The Ivory Coast’s October Elections Are Reminiscent of the 2010 Crisis

The 2020 October elections in Ivory Coast are surrounded by the memory of the 2010 elections, which escalated into a civil war after a contested election between the then prime minister Alassane Ouattara, and the incumbent president Laurent Gbagbo. Today, the fear of a possible conflict comes after president Ouattara decided to run for president for a third time, going against the Ivorian constitution limit of two terms per president.

Back in March president, Ouattara declared that he would retire after the end of his second term in October, giving the hope to have the country’s first peaceful transition of power. Ouattara nominated his then prime minister Amadou Gon Coulibaly as his party’s nominee, but Coulibaly passed away from a heart attack in early July. Ouattara took this opportunity to run for president again, raising criticism from his opponents. After Ouattara’s decision, the possibility of a serious escalation of violence that can spur into civil war seems to be more and more real. In the 2010 elections, the then-president Laurent Gbagbo refused to accept Alassane Outtara’s win, and violence between their supporters broke out. The civil war ended with Gbagbo arrest, taking 3,000 victims.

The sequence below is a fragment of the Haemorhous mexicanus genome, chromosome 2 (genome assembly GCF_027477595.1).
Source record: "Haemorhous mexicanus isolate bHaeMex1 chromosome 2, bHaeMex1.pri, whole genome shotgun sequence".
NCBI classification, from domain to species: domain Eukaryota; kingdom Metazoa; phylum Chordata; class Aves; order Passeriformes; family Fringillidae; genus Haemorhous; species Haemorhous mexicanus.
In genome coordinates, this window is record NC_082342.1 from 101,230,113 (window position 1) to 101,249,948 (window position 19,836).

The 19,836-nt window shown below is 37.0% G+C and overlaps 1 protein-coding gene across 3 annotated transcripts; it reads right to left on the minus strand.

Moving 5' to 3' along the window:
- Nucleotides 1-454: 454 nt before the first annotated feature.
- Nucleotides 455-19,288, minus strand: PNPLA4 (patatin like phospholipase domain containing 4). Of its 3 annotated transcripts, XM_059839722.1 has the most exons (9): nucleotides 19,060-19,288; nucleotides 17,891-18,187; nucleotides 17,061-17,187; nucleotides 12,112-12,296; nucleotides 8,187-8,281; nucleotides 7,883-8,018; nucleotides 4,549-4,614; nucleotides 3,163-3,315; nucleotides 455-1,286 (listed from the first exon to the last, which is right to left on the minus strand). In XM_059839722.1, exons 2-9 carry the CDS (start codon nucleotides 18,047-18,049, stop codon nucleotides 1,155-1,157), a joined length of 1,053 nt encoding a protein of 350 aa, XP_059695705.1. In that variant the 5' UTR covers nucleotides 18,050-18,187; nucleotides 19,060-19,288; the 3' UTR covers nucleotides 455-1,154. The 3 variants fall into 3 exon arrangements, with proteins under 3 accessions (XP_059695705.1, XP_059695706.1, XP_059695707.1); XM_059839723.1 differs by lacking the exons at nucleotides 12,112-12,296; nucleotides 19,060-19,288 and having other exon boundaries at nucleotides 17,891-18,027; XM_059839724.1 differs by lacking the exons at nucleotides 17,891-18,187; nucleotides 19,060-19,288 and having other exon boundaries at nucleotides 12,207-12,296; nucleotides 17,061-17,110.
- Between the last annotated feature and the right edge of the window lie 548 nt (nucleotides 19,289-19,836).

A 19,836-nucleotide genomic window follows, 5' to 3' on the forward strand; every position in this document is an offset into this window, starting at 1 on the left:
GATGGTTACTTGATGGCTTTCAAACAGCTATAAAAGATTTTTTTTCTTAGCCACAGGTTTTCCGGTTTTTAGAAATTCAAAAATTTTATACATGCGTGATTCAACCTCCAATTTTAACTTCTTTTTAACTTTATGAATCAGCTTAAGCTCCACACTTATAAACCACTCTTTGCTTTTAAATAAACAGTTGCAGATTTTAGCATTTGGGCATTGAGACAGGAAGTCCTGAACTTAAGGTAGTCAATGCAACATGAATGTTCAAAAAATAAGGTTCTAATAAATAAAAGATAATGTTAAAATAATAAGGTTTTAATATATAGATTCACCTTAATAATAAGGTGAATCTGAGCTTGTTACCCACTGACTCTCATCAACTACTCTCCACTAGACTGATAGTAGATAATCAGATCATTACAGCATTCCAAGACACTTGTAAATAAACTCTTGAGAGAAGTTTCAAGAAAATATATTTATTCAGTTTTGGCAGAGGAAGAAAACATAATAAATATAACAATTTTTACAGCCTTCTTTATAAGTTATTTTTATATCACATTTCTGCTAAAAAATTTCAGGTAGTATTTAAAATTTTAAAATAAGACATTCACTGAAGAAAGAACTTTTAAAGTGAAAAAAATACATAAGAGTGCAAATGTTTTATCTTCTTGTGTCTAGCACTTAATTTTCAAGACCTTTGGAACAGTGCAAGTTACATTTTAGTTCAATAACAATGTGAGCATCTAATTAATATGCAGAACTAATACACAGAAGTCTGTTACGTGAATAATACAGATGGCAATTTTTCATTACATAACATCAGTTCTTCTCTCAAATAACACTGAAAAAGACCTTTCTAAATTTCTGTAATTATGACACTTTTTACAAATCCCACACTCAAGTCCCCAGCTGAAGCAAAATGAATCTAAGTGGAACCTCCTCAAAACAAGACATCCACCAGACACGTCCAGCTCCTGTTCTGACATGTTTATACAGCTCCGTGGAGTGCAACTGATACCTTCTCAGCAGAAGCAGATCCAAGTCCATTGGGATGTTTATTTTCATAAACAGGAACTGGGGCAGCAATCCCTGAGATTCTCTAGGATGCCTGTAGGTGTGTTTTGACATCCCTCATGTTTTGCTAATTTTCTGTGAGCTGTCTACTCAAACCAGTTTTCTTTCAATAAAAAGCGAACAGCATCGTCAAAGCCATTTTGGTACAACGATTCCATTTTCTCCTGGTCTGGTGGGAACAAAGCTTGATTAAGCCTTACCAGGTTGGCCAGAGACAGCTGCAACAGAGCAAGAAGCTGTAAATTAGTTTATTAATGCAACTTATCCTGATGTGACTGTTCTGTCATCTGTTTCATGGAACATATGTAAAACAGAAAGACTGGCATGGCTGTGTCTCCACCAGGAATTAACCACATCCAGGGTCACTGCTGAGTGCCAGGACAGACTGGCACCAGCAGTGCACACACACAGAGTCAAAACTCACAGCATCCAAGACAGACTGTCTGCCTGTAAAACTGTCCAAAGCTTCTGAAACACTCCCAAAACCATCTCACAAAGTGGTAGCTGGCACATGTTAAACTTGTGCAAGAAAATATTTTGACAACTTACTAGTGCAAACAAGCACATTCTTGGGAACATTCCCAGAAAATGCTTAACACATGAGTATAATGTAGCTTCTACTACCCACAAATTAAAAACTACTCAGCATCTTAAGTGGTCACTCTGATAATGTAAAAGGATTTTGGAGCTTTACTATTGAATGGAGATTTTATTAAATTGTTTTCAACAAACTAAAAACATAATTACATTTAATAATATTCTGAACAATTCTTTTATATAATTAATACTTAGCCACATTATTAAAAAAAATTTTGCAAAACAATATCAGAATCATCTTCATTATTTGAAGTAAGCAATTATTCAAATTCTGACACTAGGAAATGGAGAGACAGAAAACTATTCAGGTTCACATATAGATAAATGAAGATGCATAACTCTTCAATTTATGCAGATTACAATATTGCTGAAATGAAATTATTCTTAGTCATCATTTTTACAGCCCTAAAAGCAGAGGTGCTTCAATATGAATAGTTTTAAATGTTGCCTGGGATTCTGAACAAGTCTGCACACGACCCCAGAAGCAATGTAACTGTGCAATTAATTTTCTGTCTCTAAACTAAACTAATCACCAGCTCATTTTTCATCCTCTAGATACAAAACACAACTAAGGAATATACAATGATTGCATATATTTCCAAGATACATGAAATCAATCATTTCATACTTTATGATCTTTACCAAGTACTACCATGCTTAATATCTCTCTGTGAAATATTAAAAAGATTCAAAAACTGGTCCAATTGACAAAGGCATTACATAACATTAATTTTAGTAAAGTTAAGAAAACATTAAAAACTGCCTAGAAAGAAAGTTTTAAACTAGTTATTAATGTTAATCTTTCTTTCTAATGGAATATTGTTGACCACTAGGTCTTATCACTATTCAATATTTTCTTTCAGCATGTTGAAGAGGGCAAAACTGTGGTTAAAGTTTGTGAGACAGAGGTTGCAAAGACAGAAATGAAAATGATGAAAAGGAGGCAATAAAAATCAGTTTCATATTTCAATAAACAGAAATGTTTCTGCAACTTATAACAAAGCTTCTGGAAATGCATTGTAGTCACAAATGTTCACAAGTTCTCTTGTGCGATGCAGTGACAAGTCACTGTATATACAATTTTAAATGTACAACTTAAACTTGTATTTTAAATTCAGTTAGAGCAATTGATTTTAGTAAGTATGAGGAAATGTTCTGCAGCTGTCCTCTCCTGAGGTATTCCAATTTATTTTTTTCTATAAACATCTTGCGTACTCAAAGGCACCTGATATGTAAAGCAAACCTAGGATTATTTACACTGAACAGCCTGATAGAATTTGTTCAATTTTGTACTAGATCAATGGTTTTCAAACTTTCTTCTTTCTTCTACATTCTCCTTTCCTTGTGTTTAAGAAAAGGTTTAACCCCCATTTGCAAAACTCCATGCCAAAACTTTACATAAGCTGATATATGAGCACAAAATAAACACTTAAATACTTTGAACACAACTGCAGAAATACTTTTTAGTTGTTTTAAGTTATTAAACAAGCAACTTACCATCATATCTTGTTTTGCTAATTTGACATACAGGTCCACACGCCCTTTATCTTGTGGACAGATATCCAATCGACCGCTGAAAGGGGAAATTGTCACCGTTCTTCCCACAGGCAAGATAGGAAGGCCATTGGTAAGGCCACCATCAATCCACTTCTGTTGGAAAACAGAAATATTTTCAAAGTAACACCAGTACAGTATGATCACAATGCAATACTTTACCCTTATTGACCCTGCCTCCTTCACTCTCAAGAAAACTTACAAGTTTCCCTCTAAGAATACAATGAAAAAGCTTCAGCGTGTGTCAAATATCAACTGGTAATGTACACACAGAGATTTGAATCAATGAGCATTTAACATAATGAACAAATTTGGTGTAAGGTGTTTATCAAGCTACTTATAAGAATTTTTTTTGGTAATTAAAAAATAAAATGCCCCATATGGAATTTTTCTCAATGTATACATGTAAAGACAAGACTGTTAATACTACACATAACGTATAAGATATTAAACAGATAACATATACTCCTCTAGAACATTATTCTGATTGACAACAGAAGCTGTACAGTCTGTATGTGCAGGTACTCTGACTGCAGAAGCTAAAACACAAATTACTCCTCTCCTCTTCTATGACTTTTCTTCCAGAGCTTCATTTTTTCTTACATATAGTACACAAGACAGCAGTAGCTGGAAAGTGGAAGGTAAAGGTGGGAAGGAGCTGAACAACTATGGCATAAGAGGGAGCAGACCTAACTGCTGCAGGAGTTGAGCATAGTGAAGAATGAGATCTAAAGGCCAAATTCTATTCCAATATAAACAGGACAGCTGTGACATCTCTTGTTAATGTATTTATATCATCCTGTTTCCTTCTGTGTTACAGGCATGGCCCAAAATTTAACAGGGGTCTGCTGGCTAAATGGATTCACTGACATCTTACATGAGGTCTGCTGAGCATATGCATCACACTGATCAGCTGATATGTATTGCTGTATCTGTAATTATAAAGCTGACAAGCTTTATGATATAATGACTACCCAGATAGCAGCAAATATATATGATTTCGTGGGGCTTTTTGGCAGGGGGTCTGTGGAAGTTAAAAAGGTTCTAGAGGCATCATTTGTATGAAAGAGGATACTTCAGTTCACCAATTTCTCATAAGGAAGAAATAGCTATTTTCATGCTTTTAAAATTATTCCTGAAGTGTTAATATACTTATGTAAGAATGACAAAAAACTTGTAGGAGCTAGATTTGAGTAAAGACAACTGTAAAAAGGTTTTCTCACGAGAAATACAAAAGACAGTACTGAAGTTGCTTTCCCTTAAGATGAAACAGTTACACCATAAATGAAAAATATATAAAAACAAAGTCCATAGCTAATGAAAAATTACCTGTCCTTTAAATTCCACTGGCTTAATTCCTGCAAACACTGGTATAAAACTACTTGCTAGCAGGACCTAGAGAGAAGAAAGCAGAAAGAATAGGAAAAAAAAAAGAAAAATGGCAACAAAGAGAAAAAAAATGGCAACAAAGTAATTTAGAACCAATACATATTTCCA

To fully understand the political and security situation in Ivory Coast today, it is necessary to learn more about the actors involved. On the 31st of October, four names were on the ballot. Alassane Ouattara, the current president who has been in power since 2010, and who is a member of the Rally of Houphouëtists for Democracy and Peace (RHDP) party. President Ouattara’s strongest opponent, Henri Konan Beidé, who was president of Ivory Coast between 1993 and 1999, and is the president of the Ivory Coast’s Democratic Party (PDCI). His agenda focused on economic development, improvement of education and healthcare systems, and the fight against corruption. Kouadio Konan Bertin, a former MP, was one of the two candidates on the ballot that hasn’t held the president role before, and the only candidate under 65 years old. He decided to run as an independent after leaving the PDCI. And Pascal Affi N’Guessan, who was Ivory Coast’s prime minister between 2000 and 2003, and he is the leader of the Ivorian Popular Front (FPI) party. The other 40 people submitted their candidacy, but they were all rejected by the Constitutional Court and the Electoral Commission – the institutions in charge of managing the elections. Among them were former president Laurent Gbagbo, who was ousted from power by Ouattara in the infamous 2010 elections, and the former rebel leader Guillaume Soro, who was also Ivory Coast’s prime minister between 2007 and 2012. Their candidacies were rejected because, even though they are both living in exile, they were indicted for financial crimes in two different cases in Ivory Coast.